Amid protests by Palestinians, Israel started a renovation project that will result in the seizure of the religious site split between Jews and Muslims.
In an act of defiance, thousands of worshippers came together to perform Friday prayers at the Ibrahimi Mosque in Palestine’s Israeli occupied Hebron on August 13.
While Muslims named the mosque after Prophet Ibrahim, Jews refer to it as the Tomb of the Patriarchs. The people from both the Abrahamic faiths believe that religious patriarchs Isaac, Jacob, Sarah, Rebecca, and Leah are buried in the tombs deep under the holy site.
Muslim residents of the town fear that Israel's renovation move may turn into an attempt to take full control of the site and erase the Islamic and historic nature of the mosque.
The Palestinian Ministry of Endowments said the goal of the project is to "Judaize" the mosque and facilitate the settlers' intrusion into it.
The Ministry of Waqf and Religious Affairs also said “the decision is an assault on the Muslims' ownership of the Ibrahimi Mosque and the endowments that surround it, which are numerous in the city of Hebron.”
The Israeli authorities started the project on August 10, saying that it aims to make it accessible to people with disabilities by building an elevator and a ramp in the compound.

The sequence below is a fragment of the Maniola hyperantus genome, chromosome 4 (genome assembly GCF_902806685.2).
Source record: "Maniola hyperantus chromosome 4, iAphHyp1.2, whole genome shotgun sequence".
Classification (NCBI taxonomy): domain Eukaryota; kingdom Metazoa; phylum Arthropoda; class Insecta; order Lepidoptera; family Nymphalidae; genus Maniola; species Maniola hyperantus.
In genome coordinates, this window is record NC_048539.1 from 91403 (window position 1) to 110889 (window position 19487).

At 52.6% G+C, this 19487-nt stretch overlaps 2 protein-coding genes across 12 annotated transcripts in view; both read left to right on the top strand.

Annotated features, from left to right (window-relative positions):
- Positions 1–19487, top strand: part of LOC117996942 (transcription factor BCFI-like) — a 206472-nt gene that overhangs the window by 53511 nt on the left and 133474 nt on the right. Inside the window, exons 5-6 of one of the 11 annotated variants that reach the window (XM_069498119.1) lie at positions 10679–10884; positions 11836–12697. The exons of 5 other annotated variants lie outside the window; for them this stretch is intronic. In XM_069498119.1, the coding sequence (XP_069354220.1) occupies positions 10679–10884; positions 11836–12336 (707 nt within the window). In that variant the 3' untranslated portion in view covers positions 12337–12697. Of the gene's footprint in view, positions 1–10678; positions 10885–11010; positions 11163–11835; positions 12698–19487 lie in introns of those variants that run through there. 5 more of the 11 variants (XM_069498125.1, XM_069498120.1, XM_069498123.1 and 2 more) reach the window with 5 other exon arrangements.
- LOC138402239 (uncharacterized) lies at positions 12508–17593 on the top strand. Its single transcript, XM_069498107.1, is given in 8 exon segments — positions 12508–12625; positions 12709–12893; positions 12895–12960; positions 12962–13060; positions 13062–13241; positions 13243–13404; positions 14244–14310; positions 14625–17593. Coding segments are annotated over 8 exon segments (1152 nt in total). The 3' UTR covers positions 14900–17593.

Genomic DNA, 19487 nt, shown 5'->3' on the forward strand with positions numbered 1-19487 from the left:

To make such changes, Prime Minister Naftali Benett approved an order last year in May, granting powers to COGAT, Coordination of Government Activities in the Territories, to seize as much land as possible.
The event triggered past trauma among Palestinians. In 1994, a US-born Israeli settler walked into the Ibrahimi mosque with a Galil assault rifle and killed at least 29 Muslim worshipers during Ramadan Friday prayers. More than a hundred were also wounded.
“Goldstein used to come every night and pray at Yakoob(***)s tomb. We know now that he was watching us and planning. The Israeli government wanted to get us out of the mosque,” Hakam Tahboob, the mosque’s guard for over 30 years and was on duty that night, told Al Jazeera.
The massacre led to strict segregation of the site: One side of it is now saved for the Muslim worshippers; the other for Jews.
Under an agreement in 1997, Israel and the Palestinian Authority agreed that the Palestinian municipality would have a final say in such projects. The municipality’s objection to the so-called renovation does not seem to matter, however.
Home to roughly 160,000 Palestinian Muslims and about 600 Jewish settlers, Hebron has long been a violent hotspot in the occupied Palestinian Territories. Since early 2021, an uptick in violence orchestrated by the Jewish settlers, who are protected by more than 2,000 Israeli soldiers, has been observed, according to Doctors Without Borders. The group estimates the number of Palestinians in the city around 35,000.
The Israeli army on Friday also attacked Palestinian worshipers with sound bombs after they performed Friday prayers at Ibrahimi Mosque. Protests are expected to continue during the project that the Israeli Ministry of Defense said will take six months.
UNESCO World Heritage body in July 2017 has recognised the old city of Hebron, including Ibrahimi Mosque as a Palestinian world heritage site.